According to my lecture notes, with the help of a little "trick" it is possible to write an infinte union of sets as the infinite union of disjoint sets as follows:

$$A = \bigcup \limits_{k=1}^{\infty} A_k = \bigcup \limits_{k=1}^{\infty} \tilde{A_k}$$

with the disjoint sets $\tilde{A_k}$ whereas $\tilde{A_1} := A_1$ and $\tilde{A_k} := A_k \setminus A_{k-1}$ for $k \geq 2$.

My question: Given we have three sets $A_1,A_2$ and $A_3$ and none of them is disjoint. When I define $\tilde{A_3}$ as $A_3 \setminus A_2$ I don't see how $A_1$ and $A_3$ are supposed to be disjoint..so on what am I missing out?

  • $\begingroup$ It seems like it should be $\tilde{A}_k = A_k \setminus \tilde{A}_{k-1}$, with a tilde on the right hand side. $\endgroup$ – Dan Shved Mar 6 '13 at 18:37
  • $\begingroup$ Hm. Doesn't seem to be correct neither. $\endgroup$ – TestGuest Mar 6 '13 at 18:44
  • $\begingroup$ you are right, I haven't thought this through. What I should have said is in coffeemath's answer. $\endgroup$ – Dan Shved Mar 6 '13 at 18:47
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    $\begingroup$ It could also be that $A_i$ in your lecture notes are an increasing chain, i.e. $A_i \subseteq A_{i+1}$. If so, the definition makes perfect sense as it is. $\endgroup$ – Dan Shved Mar 6 '13 at 18:48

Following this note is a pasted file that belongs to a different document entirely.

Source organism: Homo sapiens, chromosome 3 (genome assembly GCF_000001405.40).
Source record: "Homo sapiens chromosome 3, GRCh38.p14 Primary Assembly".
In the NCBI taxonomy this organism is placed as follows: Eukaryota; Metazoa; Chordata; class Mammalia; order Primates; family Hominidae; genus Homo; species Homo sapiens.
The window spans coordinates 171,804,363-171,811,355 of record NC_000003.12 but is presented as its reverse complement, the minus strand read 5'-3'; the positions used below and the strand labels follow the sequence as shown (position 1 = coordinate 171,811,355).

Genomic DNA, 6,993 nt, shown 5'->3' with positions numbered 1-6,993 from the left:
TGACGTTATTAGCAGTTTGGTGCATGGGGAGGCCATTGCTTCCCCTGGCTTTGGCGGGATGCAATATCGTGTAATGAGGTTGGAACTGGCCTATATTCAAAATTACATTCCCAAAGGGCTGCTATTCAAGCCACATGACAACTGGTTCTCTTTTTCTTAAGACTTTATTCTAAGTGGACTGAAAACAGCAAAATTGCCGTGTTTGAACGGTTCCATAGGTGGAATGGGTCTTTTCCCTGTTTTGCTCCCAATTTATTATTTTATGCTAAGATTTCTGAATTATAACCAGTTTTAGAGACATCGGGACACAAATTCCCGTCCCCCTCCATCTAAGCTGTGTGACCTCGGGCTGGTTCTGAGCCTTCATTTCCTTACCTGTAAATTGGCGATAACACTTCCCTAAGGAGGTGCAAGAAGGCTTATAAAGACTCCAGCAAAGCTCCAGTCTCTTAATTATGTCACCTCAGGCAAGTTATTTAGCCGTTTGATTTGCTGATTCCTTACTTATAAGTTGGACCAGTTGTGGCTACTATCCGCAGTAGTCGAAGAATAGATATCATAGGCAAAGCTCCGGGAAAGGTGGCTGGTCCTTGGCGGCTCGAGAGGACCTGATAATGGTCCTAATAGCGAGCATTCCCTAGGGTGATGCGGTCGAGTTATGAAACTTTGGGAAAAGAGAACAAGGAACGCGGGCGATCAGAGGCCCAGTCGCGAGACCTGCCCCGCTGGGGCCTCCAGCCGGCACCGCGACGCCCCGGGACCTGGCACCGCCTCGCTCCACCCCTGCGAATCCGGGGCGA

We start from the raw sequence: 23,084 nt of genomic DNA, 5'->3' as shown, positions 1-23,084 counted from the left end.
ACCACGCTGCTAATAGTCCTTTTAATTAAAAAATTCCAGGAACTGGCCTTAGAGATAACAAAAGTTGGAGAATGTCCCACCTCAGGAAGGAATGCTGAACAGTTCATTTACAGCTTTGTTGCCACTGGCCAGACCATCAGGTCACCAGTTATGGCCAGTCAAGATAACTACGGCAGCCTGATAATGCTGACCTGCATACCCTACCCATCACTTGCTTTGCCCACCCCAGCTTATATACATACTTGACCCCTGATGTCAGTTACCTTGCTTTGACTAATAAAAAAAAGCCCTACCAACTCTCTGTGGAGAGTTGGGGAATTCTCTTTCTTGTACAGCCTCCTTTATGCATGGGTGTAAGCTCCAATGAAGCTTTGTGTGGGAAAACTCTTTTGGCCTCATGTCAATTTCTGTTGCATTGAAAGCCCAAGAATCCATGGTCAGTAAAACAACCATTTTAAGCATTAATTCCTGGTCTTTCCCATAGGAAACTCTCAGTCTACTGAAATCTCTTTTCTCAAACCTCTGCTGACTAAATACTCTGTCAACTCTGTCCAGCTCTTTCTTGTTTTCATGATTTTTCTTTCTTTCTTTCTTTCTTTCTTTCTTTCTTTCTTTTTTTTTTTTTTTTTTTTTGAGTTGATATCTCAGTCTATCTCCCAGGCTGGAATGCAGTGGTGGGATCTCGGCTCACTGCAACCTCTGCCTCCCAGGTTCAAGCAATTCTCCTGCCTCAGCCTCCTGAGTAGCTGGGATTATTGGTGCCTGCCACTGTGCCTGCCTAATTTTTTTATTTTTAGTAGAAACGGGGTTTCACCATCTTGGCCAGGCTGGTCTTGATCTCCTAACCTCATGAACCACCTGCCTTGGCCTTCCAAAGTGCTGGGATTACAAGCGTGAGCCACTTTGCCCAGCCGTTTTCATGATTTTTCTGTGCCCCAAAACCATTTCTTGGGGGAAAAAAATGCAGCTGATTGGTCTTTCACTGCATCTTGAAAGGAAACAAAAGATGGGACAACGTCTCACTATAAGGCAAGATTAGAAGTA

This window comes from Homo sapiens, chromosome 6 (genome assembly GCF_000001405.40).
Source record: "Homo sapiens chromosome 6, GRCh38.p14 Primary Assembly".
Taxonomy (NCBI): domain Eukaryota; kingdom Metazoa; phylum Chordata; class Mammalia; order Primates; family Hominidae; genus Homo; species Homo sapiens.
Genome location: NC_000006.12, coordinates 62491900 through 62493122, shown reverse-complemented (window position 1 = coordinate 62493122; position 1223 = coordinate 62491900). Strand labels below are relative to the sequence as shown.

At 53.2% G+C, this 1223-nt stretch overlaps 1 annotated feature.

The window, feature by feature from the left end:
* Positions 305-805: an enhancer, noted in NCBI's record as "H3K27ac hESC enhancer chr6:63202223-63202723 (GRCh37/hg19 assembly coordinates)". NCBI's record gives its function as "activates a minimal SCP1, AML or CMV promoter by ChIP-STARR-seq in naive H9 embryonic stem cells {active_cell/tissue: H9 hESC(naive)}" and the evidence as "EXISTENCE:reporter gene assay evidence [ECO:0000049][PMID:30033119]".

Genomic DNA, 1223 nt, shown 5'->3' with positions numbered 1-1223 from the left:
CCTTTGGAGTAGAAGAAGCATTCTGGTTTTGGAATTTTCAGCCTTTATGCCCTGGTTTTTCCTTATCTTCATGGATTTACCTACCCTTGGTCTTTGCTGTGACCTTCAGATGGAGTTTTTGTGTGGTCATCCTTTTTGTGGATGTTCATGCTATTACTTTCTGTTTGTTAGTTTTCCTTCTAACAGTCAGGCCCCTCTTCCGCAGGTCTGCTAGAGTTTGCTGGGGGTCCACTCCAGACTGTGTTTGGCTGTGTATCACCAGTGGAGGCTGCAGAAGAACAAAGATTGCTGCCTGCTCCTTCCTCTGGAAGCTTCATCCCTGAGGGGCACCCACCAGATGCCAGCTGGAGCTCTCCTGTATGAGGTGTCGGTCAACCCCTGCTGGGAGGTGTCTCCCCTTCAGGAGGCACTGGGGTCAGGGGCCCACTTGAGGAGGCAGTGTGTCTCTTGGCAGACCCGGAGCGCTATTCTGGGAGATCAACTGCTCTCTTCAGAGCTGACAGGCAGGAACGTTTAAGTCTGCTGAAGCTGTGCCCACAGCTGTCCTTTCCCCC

• $\begingroup$ !! Ah, it is true, it is a chain. Sorry then, the property of the sets bein ordered as chain was half a page above! $\endgroup$ – TestGuest Mar 6 '13 at 18:49

The definition of $\bar{A^k}$ should be $A_k \setminus (A_1 \cup ... \cup A_{k-1}).$

One way to think of $\bar{A^k}$ is that it consists of all points (if any) which first appear in set $A_k$, not yet having appeared in any of the previous sets $A_1,...,A_{k-1}.$ To me this makes it clear the $\bar{A^k}$ are pairwise disjoint, with the same union as the original collection of $A_k$ sets.

  • $\begingroup$ Yeah, I do understand the intuitive idea..but still am not sure about the definition. So according to you the definition is entirely wrong? That would be a bit odd since it is used throughout the whole lecture notes. $\endgroup$ – TestGuest Mar 6 '13 at 18:46
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    $\begingroup$ The definition in the question would have been correct if we were dealing with an increasing union, i.e., if $A_k\subseteq A_{k+1}$ for all $k$. Perhaps the author had this assumption in mind and neglected to state it. $\endgroup$ – Andreas Blass Mar 6 '13 at 18:49
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    $\begingroup$ It was stated, it was my fault that I missed out on it. Sorry! $\endgroup$ – TestGuest Mar 6 '13 at 18:54

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